dsc_0848This is the view from our live position overlooking the border. I have been at this sight many times over the course of the last 7 years and as I look south I feel a bit sad for those having to deal with such a brutal situation. Here is another shot of the San Ysidro border area.

dsc_0850I have another post on and an article coming out on our website also. Here is a release that I just received from Border Patrol that you might be interested in.

San Diego, CA. – A joint enforcement initiative to stem passport and visa fraud at California border ports of entry (San Diego and Imperial Counties) launched by the U.S. Department of State’s Diplomatic Security Service, U.S. Customs and Border Protection, and the U.S. Attorney’s Office in San Diego, has resulted in the arrest and prosecution of 46 individuals for felonies related to the use of false passports and visas.

During the one-week operation, 35 cases of passport fraud and 11 cases of visa fraud were accepted for prosecution.  Additionally, 27 individuals fraudulently using United States passports were returned to Mexico in lieu of prosecution.
The upcoming Western Hemisphere Travel Initiative (WHTI) mandates that by June 1, all U.S. and Canadian citizens entering the United States at its ports of entry must produce a secure travel document such as a passport, passport card, trusted traveler program document, or an enhanced driver’s license from a participating state or province.  Under WHTI, CBP is able to run automated checks against law enforcement databases more easily.  CBP will also be able to validate the travel documents against information from their issuing agency, thereby substantially increasing the ability to identify fraudulent documents and the fraudulent use of legitimate documents.
U.S. travel documents have a high value for criminals and smugglers.  This fact prompted the joint enforcement initiative, which included embedding seven times the number of Diplomatic Security Service (DSS) special agents normally stationed at border crossings.  It also involved Diplomatic Security investigative agents from Mexico working with the ports’ criminal enforcement units in a multifaceted approach to protect the integrity of U.S. travel documents and to ferret out fraudulent use.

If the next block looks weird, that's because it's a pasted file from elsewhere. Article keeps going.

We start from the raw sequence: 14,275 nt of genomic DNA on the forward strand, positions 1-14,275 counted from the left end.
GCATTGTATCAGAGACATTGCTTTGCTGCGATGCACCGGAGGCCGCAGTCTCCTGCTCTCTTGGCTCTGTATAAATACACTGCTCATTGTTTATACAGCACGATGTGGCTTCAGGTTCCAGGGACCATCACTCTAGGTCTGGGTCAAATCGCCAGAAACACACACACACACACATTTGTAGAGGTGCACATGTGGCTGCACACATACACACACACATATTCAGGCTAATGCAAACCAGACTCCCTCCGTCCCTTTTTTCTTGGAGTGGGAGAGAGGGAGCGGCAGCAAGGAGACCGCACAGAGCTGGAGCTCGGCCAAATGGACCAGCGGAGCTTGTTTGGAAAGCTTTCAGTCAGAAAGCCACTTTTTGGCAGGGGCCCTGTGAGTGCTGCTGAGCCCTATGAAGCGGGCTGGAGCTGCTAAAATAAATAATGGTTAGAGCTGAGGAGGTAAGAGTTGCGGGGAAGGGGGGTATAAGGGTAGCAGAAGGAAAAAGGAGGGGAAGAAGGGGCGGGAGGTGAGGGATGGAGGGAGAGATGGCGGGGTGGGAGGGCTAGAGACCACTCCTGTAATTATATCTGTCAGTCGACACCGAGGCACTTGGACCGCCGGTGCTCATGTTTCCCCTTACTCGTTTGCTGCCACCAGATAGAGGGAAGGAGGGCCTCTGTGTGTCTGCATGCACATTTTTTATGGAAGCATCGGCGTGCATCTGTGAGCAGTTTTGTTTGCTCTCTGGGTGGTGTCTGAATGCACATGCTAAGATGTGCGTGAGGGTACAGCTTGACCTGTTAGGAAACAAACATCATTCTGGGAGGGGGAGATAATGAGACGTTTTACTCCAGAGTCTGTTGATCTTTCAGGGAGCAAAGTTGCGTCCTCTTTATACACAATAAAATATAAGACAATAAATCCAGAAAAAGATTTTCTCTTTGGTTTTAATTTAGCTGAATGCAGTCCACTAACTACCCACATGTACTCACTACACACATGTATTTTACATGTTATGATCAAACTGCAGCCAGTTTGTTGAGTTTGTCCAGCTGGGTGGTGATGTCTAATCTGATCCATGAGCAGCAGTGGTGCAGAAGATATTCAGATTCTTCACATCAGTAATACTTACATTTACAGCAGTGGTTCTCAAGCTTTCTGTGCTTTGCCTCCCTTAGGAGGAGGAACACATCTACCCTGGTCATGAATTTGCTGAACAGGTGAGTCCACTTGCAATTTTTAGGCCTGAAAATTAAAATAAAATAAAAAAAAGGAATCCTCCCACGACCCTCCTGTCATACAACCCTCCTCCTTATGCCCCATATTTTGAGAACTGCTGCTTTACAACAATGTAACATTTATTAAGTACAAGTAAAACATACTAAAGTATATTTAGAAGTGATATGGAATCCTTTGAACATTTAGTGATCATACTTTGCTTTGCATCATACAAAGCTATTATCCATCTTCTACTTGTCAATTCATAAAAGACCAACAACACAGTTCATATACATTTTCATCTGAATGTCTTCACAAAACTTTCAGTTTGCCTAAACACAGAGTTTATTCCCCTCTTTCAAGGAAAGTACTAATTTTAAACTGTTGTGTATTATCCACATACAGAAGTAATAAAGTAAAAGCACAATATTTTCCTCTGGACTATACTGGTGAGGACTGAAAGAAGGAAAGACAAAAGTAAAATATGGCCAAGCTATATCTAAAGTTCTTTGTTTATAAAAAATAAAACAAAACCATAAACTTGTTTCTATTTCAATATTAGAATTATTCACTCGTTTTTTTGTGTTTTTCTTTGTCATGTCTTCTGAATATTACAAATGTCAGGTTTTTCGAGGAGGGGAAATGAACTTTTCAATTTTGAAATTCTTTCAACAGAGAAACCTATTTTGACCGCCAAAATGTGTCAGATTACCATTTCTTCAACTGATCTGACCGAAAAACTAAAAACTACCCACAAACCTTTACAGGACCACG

“CBP, DSS, and the U.S. Attorney’s Office took proactive steps to ensure the safety of the public and its travel documents prior to the WHTI’s full implementation,” said Todd Hoffman, acting director of CBP field operations in San Diego.  “Since CBP has stopped accepting oral claims of U.S. citizenship alone when travelers enter our nation, we have observed increased illicit use of U.S. passports and visas by smugglers.  We intend to vigorously prosecute those we apprehend with fraudulent documents.”
Early analysis indicates that just 40 percent of the 62 fraudulently used U.S. passports seized had been reported lost or stolen by their legitimate bearer to the U.S. Department of State, which issues the documents.
“This investigative initiative shows the Department of State’s commitment to ensure the integrity of the U.S. passport and visa, the most sought after travel documents in the world,” said Bruce T. Mills, the special agent-in-charge of the Diplomatic Security Service’s Los Angeles Field Office.  “The Diplomatic Security Service will continue to pursue joint partnerships like this with other federal, state, and local law enforcement authorities to counter this growing threat to the homeland.”
Those convicted of passport and visa fraud face a maximum of 10 years in federal prison.  Offenders also may be charged with aggravated identity theft, which carries a minimum mandatory sentence of two years to be served consecutively with the underlying offense.